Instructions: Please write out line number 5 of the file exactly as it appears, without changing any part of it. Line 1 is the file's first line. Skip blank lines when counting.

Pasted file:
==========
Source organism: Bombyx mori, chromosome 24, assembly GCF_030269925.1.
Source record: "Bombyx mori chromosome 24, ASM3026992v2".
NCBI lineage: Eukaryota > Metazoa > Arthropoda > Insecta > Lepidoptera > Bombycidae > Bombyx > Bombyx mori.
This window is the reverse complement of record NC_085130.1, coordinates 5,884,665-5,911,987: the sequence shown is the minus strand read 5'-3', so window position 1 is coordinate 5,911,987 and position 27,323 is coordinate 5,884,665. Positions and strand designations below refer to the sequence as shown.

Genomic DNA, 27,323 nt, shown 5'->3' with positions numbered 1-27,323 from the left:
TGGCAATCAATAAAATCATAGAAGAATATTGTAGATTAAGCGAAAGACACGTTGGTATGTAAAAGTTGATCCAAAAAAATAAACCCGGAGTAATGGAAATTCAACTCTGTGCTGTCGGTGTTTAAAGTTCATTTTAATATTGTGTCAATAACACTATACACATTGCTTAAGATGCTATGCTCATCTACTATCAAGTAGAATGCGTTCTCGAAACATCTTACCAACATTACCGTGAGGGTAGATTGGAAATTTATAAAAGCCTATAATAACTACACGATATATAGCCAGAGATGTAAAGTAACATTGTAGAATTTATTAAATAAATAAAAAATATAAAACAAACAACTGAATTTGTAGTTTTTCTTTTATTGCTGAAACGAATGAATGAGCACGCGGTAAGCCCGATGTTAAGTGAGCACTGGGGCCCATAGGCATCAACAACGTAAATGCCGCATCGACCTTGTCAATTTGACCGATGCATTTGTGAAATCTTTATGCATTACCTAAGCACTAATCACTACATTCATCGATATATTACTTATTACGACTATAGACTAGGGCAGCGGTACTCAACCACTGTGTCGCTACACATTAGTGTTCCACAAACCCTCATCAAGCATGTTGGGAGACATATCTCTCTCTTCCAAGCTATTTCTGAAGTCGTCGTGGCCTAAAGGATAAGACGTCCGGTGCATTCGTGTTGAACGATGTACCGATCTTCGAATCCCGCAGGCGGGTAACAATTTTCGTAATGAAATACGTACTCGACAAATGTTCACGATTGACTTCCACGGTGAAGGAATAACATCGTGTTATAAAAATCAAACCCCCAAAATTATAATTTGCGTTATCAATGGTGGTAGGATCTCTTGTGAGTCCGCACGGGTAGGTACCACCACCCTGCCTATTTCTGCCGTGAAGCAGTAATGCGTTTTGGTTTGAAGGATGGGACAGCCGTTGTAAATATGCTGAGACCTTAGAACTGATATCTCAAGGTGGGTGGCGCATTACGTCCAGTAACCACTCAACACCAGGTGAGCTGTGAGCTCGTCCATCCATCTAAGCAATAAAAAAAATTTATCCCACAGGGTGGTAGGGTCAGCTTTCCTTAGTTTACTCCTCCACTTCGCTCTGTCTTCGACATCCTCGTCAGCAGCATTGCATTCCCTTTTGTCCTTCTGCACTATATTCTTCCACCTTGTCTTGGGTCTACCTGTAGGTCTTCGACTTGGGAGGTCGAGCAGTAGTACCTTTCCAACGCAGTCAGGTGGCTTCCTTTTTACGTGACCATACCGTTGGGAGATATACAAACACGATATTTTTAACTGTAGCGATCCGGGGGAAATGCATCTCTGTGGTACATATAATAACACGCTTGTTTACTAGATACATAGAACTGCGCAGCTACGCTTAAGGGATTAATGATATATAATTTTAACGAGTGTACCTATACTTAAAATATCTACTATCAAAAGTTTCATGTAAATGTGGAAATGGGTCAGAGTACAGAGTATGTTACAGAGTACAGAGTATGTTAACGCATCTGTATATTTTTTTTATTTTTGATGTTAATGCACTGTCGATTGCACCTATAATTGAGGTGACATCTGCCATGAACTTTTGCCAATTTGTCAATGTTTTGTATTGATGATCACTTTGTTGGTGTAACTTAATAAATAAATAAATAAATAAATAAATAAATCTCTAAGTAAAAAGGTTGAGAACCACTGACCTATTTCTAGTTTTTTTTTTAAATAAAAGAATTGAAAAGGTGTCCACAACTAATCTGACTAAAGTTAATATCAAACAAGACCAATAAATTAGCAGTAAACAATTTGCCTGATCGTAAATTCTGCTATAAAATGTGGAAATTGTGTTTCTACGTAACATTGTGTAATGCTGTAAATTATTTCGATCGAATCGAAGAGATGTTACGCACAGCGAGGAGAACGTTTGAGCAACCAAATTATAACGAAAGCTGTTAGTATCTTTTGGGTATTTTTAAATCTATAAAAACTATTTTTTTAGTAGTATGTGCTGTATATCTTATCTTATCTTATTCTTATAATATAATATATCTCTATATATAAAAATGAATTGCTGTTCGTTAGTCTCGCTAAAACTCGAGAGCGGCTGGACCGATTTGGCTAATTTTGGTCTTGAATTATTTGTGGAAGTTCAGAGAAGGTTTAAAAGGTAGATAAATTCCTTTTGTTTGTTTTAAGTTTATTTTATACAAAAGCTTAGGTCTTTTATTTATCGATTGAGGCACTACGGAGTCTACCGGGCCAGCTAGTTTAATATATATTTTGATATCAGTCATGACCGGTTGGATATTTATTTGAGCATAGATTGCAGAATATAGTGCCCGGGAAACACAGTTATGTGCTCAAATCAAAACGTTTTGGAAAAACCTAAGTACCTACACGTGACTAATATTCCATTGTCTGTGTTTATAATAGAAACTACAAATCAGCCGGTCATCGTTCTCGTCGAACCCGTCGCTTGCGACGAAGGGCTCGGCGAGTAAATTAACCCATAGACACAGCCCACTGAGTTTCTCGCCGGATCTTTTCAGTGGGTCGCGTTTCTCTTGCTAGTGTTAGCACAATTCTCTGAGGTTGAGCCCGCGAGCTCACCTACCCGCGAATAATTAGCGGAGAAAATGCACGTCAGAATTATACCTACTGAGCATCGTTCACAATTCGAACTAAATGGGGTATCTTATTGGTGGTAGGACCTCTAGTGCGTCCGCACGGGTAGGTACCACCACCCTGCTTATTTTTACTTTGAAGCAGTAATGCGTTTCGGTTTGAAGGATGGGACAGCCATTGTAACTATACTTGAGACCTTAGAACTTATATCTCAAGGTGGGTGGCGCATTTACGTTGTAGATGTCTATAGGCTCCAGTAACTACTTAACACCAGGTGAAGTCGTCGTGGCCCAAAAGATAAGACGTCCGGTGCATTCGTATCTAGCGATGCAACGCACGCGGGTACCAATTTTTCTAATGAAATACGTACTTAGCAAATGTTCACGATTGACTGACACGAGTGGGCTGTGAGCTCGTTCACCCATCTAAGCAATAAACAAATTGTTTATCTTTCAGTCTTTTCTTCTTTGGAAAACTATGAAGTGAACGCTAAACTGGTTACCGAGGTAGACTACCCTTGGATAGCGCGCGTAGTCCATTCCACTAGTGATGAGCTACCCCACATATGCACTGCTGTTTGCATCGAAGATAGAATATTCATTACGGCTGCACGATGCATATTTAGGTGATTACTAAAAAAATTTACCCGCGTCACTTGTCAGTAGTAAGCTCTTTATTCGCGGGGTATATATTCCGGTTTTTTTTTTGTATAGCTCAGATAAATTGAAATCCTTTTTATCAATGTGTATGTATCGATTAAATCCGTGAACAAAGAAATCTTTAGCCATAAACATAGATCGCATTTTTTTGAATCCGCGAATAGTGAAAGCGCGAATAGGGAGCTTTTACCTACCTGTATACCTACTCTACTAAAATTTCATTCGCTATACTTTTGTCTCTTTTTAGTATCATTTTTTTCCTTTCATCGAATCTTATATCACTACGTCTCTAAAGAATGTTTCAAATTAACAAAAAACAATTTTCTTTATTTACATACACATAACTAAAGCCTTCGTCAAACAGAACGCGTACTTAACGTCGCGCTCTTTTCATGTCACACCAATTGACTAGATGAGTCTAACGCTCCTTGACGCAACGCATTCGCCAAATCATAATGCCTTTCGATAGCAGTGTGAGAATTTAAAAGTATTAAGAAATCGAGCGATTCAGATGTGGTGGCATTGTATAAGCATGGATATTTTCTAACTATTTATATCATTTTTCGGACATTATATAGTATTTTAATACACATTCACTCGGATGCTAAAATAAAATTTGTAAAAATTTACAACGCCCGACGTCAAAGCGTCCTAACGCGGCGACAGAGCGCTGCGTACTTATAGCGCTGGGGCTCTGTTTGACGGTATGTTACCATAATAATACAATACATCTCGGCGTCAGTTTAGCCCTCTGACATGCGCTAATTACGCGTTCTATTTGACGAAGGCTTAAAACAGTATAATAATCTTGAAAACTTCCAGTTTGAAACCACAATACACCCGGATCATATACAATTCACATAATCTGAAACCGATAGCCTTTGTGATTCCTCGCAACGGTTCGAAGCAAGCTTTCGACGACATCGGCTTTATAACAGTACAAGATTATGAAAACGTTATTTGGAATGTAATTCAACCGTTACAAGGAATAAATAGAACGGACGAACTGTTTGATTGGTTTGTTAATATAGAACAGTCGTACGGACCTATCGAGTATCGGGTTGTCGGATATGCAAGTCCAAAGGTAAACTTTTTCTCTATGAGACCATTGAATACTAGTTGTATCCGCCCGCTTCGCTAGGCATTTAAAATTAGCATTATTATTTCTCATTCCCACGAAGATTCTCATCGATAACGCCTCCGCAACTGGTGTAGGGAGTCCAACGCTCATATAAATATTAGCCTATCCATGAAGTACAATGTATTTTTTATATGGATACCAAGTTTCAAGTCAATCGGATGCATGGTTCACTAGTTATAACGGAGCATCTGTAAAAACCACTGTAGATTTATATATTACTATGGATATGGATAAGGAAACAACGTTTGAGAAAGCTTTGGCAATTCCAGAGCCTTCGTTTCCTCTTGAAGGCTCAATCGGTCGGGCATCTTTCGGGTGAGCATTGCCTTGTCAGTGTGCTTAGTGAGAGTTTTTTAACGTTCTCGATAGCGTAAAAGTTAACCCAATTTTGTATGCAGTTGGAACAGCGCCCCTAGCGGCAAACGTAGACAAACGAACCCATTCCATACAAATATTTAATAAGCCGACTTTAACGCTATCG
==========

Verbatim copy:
Genomic DNA, 27,323 nt, shown 5'->3' with positions numbered 1-27,323 from the left: